The omens were favorable, too. No U.S. Navy carrier strike or surface action groups were at sea in the western Pacific.
Only recently, the Secretary of Defense (SecDef) had announced reduction of the U.S. aircraft nuclear-powered carrier (CVN) inventory to seven to free up funds to harden additional hypersonic missile sites in Hawaii, California, and Guam and to obtain additional artificial-intelligence systems to provide command-and-control assistance.
At the socially distanced remote press conference announcing the reductions, the SecDef excoriated “legacy admirals,” saying: “I don’t ever want to hear the term ‘forward presence.’ Forward presence has gone the way of gunboat diplomacy. With the reach and speed of hypersonic missiles, wars will be over in minutes, and we have all necessary targets in China covered.” The secretary added that the admirals “need to get used to the fact that, if needed at all, we have a ‘surge Navy’ now and stop sending me these ridiculous, over-budget ship-building plans. The Department of Defense is responsible for deterring or winning wars, not conducting so-called naval diplomacy—as pointless as the former freedom-of-navigation exercises always were.” He concluded, “The only maritime forces we need in the region are a few autonomous ISR [intelligence, surveillance and reconnaissance] and strike platforms to augment land and air forces.”
As the PLA prepared, the U.S. joint artificial intelligence strategic decision recommendation system (JAISDRS) noticed some activity but discounted it, since—although the data analysis was inconclusive—it was illogical that the PRC would pursue political risky actions in an economic crisis. Even so, reports from human intelligence sources in Hong Kong, now renamed Xi City, provoked a National Security Council meeting at the White House Situation Room.
WASHINGTON DC. NSC PRINCIPALS + TREASURY.
0339Z 23 OCT 34.
SECDEF: Madam President, JAISDRS indicates that the potential for war in the Taiwan Strait remains low. Hunts forward by CyberCom indicate no planned cyber attacks evident, although the effectiveness of the decoupled Chinese internet does make our penetration more difficult. The PRC knows very well we can strike any target we wish in mainland China with hypersonics in a matter of minutes, if not seconds. Our forces are always on alert. Challenging our resolve is illogical.
POTUS: I’m still uncomfortable about the reports. We need to have options. We can’t just sit around waiting for war. Can’t we interpose some naval forces? Put them in the Strait to make the PRC recognize our commitment to prevent forcible annexation? If there is an amphibious invasion—can’t we stop it at sea?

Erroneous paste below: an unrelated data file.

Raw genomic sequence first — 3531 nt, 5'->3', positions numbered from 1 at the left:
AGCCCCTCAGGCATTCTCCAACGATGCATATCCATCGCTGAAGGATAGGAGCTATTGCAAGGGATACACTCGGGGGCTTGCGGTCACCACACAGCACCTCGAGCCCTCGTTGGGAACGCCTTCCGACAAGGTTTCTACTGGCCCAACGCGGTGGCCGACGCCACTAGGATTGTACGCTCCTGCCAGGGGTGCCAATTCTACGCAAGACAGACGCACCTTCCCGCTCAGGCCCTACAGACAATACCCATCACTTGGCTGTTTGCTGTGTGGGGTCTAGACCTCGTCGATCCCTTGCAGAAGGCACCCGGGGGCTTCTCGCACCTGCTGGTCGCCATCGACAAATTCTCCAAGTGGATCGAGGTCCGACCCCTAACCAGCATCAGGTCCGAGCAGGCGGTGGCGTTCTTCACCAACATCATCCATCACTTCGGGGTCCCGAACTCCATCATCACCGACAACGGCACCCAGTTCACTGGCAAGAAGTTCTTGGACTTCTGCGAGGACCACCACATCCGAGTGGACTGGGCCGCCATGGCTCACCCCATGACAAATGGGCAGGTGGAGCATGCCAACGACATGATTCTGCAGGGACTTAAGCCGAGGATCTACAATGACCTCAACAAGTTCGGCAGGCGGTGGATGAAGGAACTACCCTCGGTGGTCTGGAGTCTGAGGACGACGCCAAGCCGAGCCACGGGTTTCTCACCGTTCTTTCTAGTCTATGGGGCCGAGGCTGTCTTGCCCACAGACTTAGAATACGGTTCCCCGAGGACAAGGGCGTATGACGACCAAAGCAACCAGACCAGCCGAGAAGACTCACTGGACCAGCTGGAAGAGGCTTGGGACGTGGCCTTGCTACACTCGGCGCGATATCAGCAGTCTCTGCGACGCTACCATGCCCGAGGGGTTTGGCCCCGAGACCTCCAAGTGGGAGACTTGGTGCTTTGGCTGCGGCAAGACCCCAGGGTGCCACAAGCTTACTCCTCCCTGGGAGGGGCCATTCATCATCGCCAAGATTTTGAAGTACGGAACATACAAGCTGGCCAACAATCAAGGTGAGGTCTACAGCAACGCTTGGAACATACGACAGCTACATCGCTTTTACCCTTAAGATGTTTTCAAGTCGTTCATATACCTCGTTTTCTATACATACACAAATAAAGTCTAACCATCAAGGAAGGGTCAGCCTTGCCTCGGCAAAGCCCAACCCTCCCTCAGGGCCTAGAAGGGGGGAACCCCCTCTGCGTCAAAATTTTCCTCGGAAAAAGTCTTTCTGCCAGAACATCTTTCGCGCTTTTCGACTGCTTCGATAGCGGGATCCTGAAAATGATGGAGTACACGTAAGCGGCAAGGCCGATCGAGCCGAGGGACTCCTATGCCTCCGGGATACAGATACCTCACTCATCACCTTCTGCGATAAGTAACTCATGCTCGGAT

SECDEF: We can bring some SSNs forward along with autonomous underwater systems. But, Madam President, you are forgetting that we have shifted to surge. We have replaced the Yokosuka carrier strike group with an unmanned fleet. It’s designated as part of the contact layer. But it is primarily designed to supplement land- and space-based assets. Strike capacity is limited, and it’s not designed to actually patrol the Taiwan Strait.
SECSTATE: But if forcible annexation did take place, it would doom our relationships around the globe—allies, partners. We must do something real, tangible.
SECTREASURY: A PRC move now would destroy what remains of the global financial market. They can’t be as stupid as that, can they? In fact, any movement or even discussion of forces in the vicinity of Taiwan would rattle Wall Street, which is clinging to the remnants of our investments in China, who still own a lot of our bonds.
[INAUDIBLE WHISPER FROM MILITARY AIDE TO CHAIRMAN, JOINT CHIEFS OF STAFF (CJCS).]
CJCS: CyberCom is reporting that the PRC severed all ties to the global internet. Worse, Space Force says some type of electromagnetic anomaly has occurred in the western Pacific. GPS is jammed, as are most long-range communications. This has—that is, it’s degraded control of autonomous systems. But, fortunately, most manned sites are still online.
POTUS: How many prompt global strike weapons require GPS or command inputs?
SECDEF: About—70 percent. We made the decision to try to harden GPS rather than convert all the weapons. Despite cuts in other programs, the budget would not—
NSADVISOR: Madam President, I just got a secure text. President Xi Jinping wishes to speak with you right now.
POTUS: Put him on the screen.
XI [PRC] [AI translation]: Madam President, I wish to inform you that we have decided to enforce our antisecession law and bring our long-rebellious province of Taiwan back under our control.
POTUS: You intend to invade.
XI [PRC]: That is why I am contacting you. I wish to assure you that during this operation we intend to conduct no military strike on any land territory of the United States. I know that a prudent U.S. President would consider any missile attack on her land territory a potential nuclear attack. We do not want such escalation to occur.